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John Askew chats about his career and his new three part album

Reported by Jess @ Trackitdown on March 7, 2006

So John, you’ve been involved in music in some shape or form for most of your life, you were firstly in a rock and roll band but then decided to grace the decks instead of the stage – what made you make this decision?

I grew up in the Wiltshire countryside where the likes of Universe and Fantasia were doing their massive raves every weekend so it got to the stage where loads of people I knew, who had previously been into rock music, were changing into full on ravers. I was in a band at the time and we had a big bust up one night. In a rage I went out and got smashed at the pub and some other mates were all off to Cornwall for one of my oldest friend’s birthday party which they planned to celebrated at a bit rave. I went with them and it blew me away. I sold my guitars and bought decks the next week. 

You’re involved in the music industry full time - does it have its trials and tribulations or would you not change it for the world?

I think every job, regardless of what industry you are in, probably has its highs and lows. Luckily, after 13 years of stuggling to get somewhere there are more good days than bad ones. Even if it was shit everyday though I would still be here. The one thing that keeps you going is the music and that is something I couldn’t live without.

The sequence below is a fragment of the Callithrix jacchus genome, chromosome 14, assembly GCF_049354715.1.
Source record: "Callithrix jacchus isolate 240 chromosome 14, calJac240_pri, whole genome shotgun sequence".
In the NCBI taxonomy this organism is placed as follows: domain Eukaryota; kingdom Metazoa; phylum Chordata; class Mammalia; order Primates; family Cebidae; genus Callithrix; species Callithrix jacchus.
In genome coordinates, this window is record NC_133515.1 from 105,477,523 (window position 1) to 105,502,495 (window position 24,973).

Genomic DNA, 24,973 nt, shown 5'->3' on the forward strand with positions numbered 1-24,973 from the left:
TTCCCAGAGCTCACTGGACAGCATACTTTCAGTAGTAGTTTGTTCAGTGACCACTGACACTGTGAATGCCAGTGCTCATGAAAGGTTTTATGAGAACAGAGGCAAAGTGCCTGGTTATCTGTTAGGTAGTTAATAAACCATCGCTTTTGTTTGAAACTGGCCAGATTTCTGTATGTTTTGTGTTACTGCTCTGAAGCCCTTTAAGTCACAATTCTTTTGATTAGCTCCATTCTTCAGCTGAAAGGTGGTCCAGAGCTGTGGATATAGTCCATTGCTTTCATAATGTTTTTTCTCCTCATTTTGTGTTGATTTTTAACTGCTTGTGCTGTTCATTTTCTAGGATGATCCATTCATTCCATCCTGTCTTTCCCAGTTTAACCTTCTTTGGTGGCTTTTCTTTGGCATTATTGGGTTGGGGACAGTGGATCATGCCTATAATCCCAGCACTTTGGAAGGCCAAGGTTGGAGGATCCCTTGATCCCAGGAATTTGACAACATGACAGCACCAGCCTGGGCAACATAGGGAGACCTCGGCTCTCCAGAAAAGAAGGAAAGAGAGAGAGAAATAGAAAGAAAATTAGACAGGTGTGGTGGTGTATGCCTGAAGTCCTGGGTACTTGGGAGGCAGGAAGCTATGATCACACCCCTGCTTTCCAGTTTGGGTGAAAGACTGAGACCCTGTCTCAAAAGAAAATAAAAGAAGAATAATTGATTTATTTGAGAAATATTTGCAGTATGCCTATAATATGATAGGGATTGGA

You’ve played at some of the biggest and best events the capital has to offer, as well as getting to travel all over the world and play abroad, what gigs can you say have been the most memorable and enjoyable and why?

At the moment my favourite gig in London is probably The Cross. I absolutely love that place. The atmosphere is incredible, but it’s the crowd that make the night. They are hugely receptive and little older than most other clubs making them slightly more open minded to different sounds. Abroad I love playing Monday Bar in Sweden, Ministry in Tai Pei and Afterhour Power in LA is also always fucking huge.  

You are involved in a string of different record labels and different sectors of the industry – which part do you find most enjoyable, performing and producing music or being involved behind the scenes?

I love it all, but the djing has to take poll position with making records closely in tail.

This is your first artist album – what took you so long to release it – are you just a perfectionist at heart?

Not at all. I’m just fucking lazy in a way. I can’t make a track in 2 or 3 days like other people. I get a certain way into it and then get bored out of my brains of hearing the same thing over and over again, so I have to leave it for a few weeks and then come back with fresh ears. Therefore the overall process take a lot longer….

The first cd is a totally un-mixed compilation of all your favourite productions – did you find it hard to choose the final track listing for this cd or have you always had your own personal favourites?

It was very hard actually. There were some more tracks that I really wanted to include, but when I decided I wanted full length unmixed tracks on there I obviously sacrificed the additional room that would’ve made it possible to get a few more tunes on there.

What factors made you choose those particular tracks and why?

I guess they are the tracks that I still play out the most.

The second cd is a totally live mix recorded earlier this year at The Gallery. What made you decide to go down a route that usually so many DJs opt to avoid and take the harder option by not mastering live mixes and leaving it exactly as it sounded on the night…?